17. Manes said: Let it first be allowed on your side that there is an alien root of wickedness, which God has not planted, and then I shall tell you its fruits. Archelaus said: Truth's reckoning does not make any such requirement; and I shall not admit to you that there is a root of any such evil tree, of the fruit whereof no one has ever tasted. But just as, when a man desires to make any purchase, he does not produce the money unless he first ascertains by tasting the object whether it is of a dry or a moist species, so I shall not admit to you that the tree is evil and utterly corrupt, unless the quality of its fruit is first exhibited; for it is written, that "the tree is known by its fruits." Tell us, therefore, O Manes, what fruit is yielded by that tree which is called evil, or of what nature it is, and what virtue it is, that we may also believe with you that the root of that same tree is of that character which you ascribe to it. Manes said: The root indeed is evil, and the tree is most corrupt, but the increase is not from God. Moreover, fornications, adulteries, murders, avarice, and all evil deeds, are the fruits of that evil root. Archclaus said: That we may credit you when you say that these are the fruits of that evil root, give us a taste of these things; for you have pronounced the substance of this tree to be ungenerate, the fruits of which are produced after its own likeness. Manes said: The very unrighteousness which subsists in men offers the proof itself, and in avarice too you may taste that evil root. Archelaus said: Well, then, as you have stated the question, those iniquities which prevail among men are fruits of this tree. Manes said: Quite so. Archelaus proceeded: If these, then, are the fruits, that is to say, the wicked deeds of men, it will follow that the men themselves will hold the place of the root and of the tree; for you have declared that they, produce fruits of this nature. Manes said: That is my statement. Archelaus answered: Not well say you, That is my statement: for surely that cannot be your statement; otherwise, when men cease from sinning, this tree of wickedness will appear to be unfruitful. Manes said: What you say is an impossibility; for even though one or another, or several, were to cease sinning, there would yet be others doing evil still. Archelaus said: If it is at all possible for one or another, or several, as you admit, not to sin, it is also possible for all to do the same; for they are all of one parent, and are all men of one lump. And, not to follow at my ease those affirmations which you have so confusedly made through all their absurdities, I shall conclude their refutation by certain unmistakeable counter-arguments. Do you allege that the fruits of the evil root and the evil tree are the deeds of men, that is to say, fornications, adulteries, perjuries, murders, and other similar things? Manes said: I do. Archelaus said: Well, then, if it happened that the race of men was to die off the face of the earth, so that they should not be able to sin any more, the substance of that tree would then perish, and it would bear fruit no more. Manes said: And when will that take place of which you speak? Archelaus said: What is in the future I know not, for I am but a man; nevertheless I shall not leave these words of yours unexamined. What say you of the race of men? Is it unbegotten, or is it a production? Manes said: It is a production. Archelaus said: If man is a production, who is the parent of adultery and fornication, and such other things? Whose fruit is this? Before man was made, who was there to be a fornicator, or an adulterer, or a murderer? Manes said: But if the man is fashioned of the evil nature, it is manifest that he is such a fruit, albeit he may sin, albeit he may not sin; whence also the name and race of men are once for all and absolutely of this character, whether they may do what is righteous or what is unrighteous. Archelaus said: Well, we may also take notice of that matter. If, as you aver the wicked one himself made man, why is it that he practises his malignity on him?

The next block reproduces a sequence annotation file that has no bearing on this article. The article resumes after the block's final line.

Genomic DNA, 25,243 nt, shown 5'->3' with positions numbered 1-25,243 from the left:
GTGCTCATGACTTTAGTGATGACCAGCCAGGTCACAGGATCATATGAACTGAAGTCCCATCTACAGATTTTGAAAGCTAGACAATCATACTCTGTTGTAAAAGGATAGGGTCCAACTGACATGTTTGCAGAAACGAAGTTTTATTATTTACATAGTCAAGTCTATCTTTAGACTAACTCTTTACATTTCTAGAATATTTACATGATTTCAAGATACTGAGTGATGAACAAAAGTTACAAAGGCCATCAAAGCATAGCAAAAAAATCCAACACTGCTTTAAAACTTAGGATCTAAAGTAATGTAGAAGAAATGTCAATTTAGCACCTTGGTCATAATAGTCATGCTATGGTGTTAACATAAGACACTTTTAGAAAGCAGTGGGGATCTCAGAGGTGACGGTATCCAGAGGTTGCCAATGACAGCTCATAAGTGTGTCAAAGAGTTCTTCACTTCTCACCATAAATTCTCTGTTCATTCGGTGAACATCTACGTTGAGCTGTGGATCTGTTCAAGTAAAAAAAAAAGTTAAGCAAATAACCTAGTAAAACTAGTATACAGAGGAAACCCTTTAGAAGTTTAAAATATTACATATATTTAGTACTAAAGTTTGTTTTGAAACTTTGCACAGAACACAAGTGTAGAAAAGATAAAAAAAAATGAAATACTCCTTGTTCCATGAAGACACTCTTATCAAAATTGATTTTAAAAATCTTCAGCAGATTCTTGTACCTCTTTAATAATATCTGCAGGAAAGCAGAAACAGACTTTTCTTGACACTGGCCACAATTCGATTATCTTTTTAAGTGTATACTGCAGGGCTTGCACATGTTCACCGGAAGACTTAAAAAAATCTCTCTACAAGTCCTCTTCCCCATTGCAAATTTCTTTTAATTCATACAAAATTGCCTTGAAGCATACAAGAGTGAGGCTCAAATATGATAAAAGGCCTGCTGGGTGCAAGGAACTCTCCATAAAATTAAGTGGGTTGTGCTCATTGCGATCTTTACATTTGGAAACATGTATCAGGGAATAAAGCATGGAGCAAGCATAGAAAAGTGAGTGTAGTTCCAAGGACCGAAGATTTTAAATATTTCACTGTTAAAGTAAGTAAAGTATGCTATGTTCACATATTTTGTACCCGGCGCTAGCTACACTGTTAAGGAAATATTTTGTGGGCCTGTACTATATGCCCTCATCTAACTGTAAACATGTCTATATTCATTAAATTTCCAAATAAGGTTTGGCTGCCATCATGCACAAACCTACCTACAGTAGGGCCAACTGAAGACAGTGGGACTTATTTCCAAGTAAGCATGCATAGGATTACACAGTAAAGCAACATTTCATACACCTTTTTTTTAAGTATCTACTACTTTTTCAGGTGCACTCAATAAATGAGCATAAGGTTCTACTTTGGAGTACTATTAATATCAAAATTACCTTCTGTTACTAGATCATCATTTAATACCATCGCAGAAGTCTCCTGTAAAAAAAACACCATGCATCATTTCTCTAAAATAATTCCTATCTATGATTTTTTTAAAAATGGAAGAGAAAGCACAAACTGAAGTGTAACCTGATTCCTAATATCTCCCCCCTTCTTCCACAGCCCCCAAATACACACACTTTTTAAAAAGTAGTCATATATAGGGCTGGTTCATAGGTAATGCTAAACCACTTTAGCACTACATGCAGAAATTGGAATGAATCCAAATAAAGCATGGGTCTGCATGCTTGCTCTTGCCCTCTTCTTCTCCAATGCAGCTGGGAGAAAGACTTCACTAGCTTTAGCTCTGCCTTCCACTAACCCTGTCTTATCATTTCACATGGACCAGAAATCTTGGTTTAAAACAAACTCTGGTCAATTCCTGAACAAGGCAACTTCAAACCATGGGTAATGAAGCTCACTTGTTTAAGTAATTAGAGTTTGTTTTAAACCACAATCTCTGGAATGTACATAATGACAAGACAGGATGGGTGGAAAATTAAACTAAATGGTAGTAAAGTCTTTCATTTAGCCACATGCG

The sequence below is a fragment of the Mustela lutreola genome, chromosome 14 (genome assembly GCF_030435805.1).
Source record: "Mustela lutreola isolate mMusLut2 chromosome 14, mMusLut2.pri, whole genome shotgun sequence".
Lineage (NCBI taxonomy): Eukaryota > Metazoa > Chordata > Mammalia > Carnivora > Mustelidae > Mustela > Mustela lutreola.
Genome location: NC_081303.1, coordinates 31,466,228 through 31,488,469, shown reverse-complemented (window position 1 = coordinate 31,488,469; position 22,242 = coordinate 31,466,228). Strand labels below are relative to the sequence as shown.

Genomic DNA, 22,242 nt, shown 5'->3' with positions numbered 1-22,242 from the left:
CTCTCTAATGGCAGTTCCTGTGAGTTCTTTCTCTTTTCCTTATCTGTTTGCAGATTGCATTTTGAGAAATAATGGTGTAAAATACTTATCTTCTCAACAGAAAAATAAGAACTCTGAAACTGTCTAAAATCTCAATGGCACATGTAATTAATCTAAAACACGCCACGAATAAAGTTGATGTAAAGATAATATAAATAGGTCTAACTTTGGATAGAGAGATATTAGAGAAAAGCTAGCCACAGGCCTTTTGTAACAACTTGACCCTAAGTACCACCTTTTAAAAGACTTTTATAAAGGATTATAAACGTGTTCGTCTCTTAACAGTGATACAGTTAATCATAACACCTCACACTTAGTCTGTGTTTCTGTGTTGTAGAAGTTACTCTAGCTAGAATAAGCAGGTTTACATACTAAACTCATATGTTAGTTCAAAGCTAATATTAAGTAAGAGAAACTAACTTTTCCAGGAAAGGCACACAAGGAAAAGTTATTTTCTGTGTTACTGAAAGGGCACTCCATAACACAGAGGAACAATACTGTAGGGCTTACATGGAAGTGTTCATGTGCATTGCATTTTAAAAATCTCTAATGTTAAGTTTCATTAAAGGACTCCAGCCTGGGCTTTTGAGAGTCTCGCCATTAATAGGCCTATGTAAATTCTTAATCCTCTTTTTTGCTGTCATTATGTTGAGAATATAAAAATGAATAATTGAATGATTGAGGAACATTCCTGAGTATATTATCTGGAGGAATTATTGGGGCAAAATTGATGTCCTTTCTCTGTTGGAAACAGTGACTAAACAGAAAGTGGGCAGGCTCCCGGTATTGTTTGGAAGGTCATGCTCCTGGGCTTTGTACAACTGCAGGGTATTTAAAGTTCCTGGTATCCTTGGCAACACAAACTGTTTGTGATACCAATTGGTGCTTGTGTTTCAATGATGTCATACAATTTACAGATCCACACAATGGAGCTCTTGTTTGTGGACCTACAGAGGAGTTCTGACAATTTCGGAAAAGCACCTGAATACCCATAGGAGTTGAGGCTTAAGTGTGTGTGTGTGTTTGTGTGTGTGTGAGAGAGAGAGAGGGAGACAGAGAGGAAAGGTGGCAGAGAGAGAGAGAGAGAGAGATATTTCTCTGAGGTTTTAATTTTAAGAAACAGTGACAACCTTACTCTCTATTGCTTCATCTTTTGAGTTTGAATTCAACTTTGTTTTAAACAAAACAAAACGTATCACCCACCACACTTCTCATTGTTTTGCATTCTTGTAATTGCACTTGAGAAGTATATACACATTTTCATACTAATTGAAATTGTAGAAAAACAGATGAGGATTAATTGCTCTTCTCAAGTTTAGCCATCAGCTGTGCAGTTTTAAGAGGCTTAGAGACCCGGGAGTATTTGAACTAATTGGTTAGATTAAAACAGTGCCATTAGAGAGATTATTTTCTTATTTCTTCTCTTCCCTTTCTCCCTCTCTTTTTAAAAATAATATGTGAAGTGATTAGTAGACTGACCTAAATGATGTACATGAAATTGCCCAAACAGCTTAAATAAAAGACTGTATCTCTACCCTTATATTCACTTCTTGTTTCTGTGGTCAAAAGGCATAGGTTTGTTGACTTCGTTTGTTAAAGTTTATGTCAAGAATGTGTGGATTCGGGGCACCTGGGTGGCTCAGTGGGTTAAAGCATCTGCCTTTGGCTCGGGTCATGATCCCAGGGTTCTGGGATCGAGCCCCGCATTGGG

18. The judges said: We desire to have information from you on this point, Manichaeus, to wit, to what effect you have affirmed him to be evil. Do you mean that he has been so from the time when men were made, or before that period? For it is necessary that you should give some proof of his wickedness from the very time from which you declare him to have been evil, Be assured that the quality of a wine cannot be ascertained unless one first tastes it; and understand that, in like manner, every tree is known by its fruit. What say you, then? From what time has this personality been evil? For an explanation of this problem seems to us to be necessary. Manes said: He has always been so. Archclaus said: Well, then, I shall also show from this, most excellent friends, and most judicious auditors, that his statement is by no means correct. For iron, to take an example, has not been an evil thing always, but only from the period of man's existence, and since his art turned it to evil by applying it to false uses; and every sin has come into existence since the period of man's being. Even that great serpent himself was not evil previous to man, but only after man, in whom he displayed the fruit of his wickedness, because he willed it himself. If, then, the father of wickedness makes his appearance to us after man has come into being, according to the Scriptures, how can he be unbegotten who has thus been constituted evil subsequently to man, who is himself a production? But, again, why should he exhibit himself as evil just from the period when, on your supposition, he did himself create man? What did he desire in him? If man's whole body was his own workmanship, what did he ardently affect in him? For one who ardently affects or desires, desires something which is different and better. If, indeed, man takes his origin from him in respect of the evil nature, we see how man was his own, as I have frequently shown. For if man was his own, he was also evil himself, just as it holds with our illustration of the like tree and the like fruit; for an evil tree, as you say, produces evil fruit. And seeing that all were evil, what did be desiderate, or in what could he show the beginning of his wickedness, if from the time of man's formation man was the cause of his wickedness? Moreover, the law and precept having been given to the man himself, the man had not by any means the power to yield obedience to the serpent, and to the statements which were made, by him; and had the man then yielded no obedience to him, what occasion would there have been for hun to be evil? But, again, if evil is unbegotten, how does it happen that man is sometimes found to be stronger than it? For, by obeying the law of God, he will often overcome every root of wickedness; and it would be a ridiculous thing if he, who is but the production, should be found to be stronger than the unbegotten. Moreover, whose is that law with its commandment--that commandment, I mean, which has been given to man? Without doubt it will be acknowledged to be God's. And how, then, can the law be given to an alien? or who can give his commandment to an enemy? Or, to speak of him who receives the commandment, how can he contend against the devil? that is to say, on this supposition, how can he contend against his own creator, as if the son, while he is a debtor to him for deeds of kindness, were to choose to inflict injuries on the father? Thus you but mark out the profitlessness of man on this side, if you suppose him to be contradicting by the law and commandment him who has made him, and to be making the effort to get the better of him. Yea, we shall have to fancy the devil himself to have gone to such an excess of folly, as not to have perceived that in making man he made an adversary for himself, and neither to have considered what might be his future, nor to have foreseen the actual consequence of his act; whereas even in ourselves. who are but productions, there are at least some small gifts of knowledge, and a measure of prudence, and a moderate degree of consideration, which is sometimes of a very trustworthy nature. And how, then, can we believe that in the unbegotten there is not some little portion of prudence, or consideration, or intelligence? Or how can we make the contrary supposition, according to your assertion, namely, that he is discovered to be of the most senseless apprehension, and the dullest heart and in short rather like the brutes in his natural constitution? But if the case stands thus, again, how is it that man, who is possessed of no insignificant power in mental capacity and knowledge, could have received his substance from one who thus is, of all beings, the most ignorant and the bluntest in apprehension? How shall any one be rash enough to profess that man is the workmanship of an author of this character? But, again, if man consists both of soul and of body, and not merely of body without soul, and if the one cannot subsist apart from the other, why will you assert that these two are antagonistic and contrary to each other? For our Lord Jesus Christ, indeed, seems to me to have spoken of these in His parables, when He said: "No man can put new wine into old bottles, else the bottles will break, and the wine run out." But new wine is to be put into new bottles, as there is indeed one and the same Lord for the bottle and for the wine. For although the substance may be different, yet by these two substances, in their due powers, and in the maintenance of their proper mutual relations. the one person of man subsists. We do not say, indeed, that the soul is of one substance with the body, but we aver that they have each their own characteristic qualities; and as the bottle and the wine are applied in the similitude to one race and one species of men, so truth's reckoning requires us to grant that man was produced complete by the one God: for the soul rejoices in the body, and loves and cherishes it; and none the less does the body rejoice that it is quickened by the soul. But if, on the other hand, a person maintains that the body is the work of the wicked one, inasmuch as it is so corruptible, and antiquated, and worthless, it would follow then that it is incapable of sustainting the virtue of the spirit or the movement of the soul, and the most splendid creation of the same. For just as, when a person puts a piece of new cloth into an old garment, the rent is made worse; so also the body would perish if it were to be associated, under such conditions, with that most brilliant production the soul. Or, to use another illustration: just as, when a man carries the light of a lamp into a dark place the darkness is forthwith put to flight and makes no appearance; so we ought to understand that, on the soul's introduction into the body the darkness is straightway banished, and one nature at once effected, and one man constituted in one species. And thus, agreeably therewith, it will be allowed that the new wine is put into new bottles, and that the piece of new cloth is not put into the old garment. But from this we are able to show that there is a unison of powers in these two substances, that is to say, in that of the body and in that of the soul; of which unison that greatest teacher in the Scriptures, Paul, speaks, when he tells us, that "God hath set the members every one of them in the body as it hath pleased Him."